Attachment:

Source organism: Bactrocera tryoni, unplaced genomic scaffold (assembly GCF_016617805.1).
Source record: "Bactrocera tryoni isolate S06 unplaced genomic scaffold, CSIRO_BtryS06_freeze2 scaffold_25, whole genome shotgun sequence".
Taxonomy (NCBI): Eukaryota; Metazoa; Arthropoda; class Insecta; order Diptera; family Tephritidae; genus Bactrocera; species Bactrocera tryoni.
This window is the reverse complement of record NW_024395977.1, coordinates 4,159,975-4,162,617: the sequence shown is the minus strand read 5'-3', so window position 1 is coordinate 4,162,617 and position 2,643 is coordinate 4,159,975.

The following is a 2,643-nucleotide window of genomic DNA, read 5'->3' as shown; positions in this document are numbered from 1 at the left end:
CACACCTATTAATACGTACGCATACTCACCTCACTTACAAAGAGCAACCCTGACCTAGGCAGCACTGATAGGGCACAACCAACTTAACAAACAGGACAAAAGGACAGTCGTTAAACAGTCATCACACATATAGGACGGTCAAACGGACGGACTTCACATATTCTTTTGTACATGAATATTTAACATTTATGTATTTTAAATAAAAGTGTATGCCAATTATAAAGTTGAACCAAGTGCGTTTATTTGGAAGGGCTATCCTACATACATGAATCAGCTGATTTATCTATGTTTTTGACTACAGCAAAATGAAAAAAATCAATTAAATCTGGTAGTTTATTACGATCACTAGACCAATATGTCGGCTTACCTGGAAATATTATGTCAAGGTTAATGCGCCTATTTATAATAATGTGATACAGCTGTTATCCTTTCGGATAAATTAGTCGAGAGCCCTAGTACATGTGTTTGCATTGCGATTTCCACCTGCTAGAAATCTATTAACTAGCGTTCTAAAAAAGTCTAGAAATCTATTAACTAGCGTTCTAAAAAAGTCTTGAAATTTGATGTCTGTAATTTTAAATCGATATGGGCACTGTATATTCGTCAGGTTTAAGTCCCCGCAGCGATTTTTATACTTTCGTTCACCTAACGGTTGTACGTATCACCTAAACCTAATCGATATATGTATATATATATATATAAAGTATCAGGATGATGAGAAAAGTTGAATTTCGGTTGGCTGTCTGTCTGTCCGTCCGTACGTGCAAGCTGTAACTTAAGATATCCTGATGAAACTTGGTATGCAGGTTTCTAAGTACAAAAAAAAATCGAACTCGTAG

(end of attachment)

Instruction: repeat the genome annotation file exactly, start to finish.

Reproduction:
Source organism: Bactrocera tryoni, unplaced genomic scaffold (assembly GCF_016617805.1).
Source record: "Bactrocera tryoni isolate S06 unplaced genomic scaffold, CSIRO_BtryS06_freeze2 scaffold_25, whole genome shotgun sequence".
Taxonomy (NCBI): Eukaryota; Metazoa; Arthropoda; class Insecta; order Diptera; family Tephritidae; genus Bactrocera; species Bactrocera tryoni.
This window is the reverse complement of record NW_024395977.1, coordinates 4,159,975-4,162,617: the sequence shown is the minus strand read 5'-3', so window position 1 is coordinate 4,162,617 and position 2,643 is coordinate 4,159,975.

The following is a 2,643-nucleotide window of genomic DNA, read 5'->3' as shown; positions in this document are numbered from 1 at the left end:
CACACCTATTAATACGTACGCATACTCACCTCACTTACAAAGAGCAACCCTGACCTAGGCAGCACTGATAGGGCACAACCAACTTAACAAACAGGACAAAAGGACAGTCGTTAAACAGTCATCACACATATAGGACGGTCAAACGGACGGACTTCACATATTCTTTTGTACATGAATATTTAACATTTATGTATTTTAAATAAAAGTGTATGCCAATTATAAAGTTGAACCAAGTGCGTTTATTTGGAAGGGCTATCCTACATACATGAATCAGCTGATTTATCTATGTTTTTGACTACAGCAAAATGAAAAAAATCAATTAAATCTGGTAGTTTATTACGATCACTAGACCAATATGTCGGCTTACCTGGAAATATTATGTCAAGGTTAATGCGCCTATTTATAATAATGTGATACAGCTGTTATCCTTTCGGATAAATTAGTCGAGAGCCCTAGTACATGTGTTTGCATTGCGATTTCCACCTGCTAGAAATCTATTAACTAGCGTTCTAAAAAAGTCTAGAAATCTATTAACTAGCGTTCTAAAAAAGTCTTGAAATTTGATGTCTGTAATTTTAAATCGATATGGGCACTGTATATTCGTCAGGTTTAAGTCCCCGCAGCGATTTTTATACTTTCGTTCACCTAACGGTTGTACGTATCACCTAAACCTAATCGATATATGTATATATATATATATAAAGTATCAGGATGATGAGAAAAGTTGAATTTCGGTTGGCTGTCTGTCTGTCCGTCCGTACGTGCAAGCTGTAACTTAAGATATCCTGATGAAACTTGGTATGCAGGTTTCTAAGTACAAAAAAAAATCGAACTCGTAG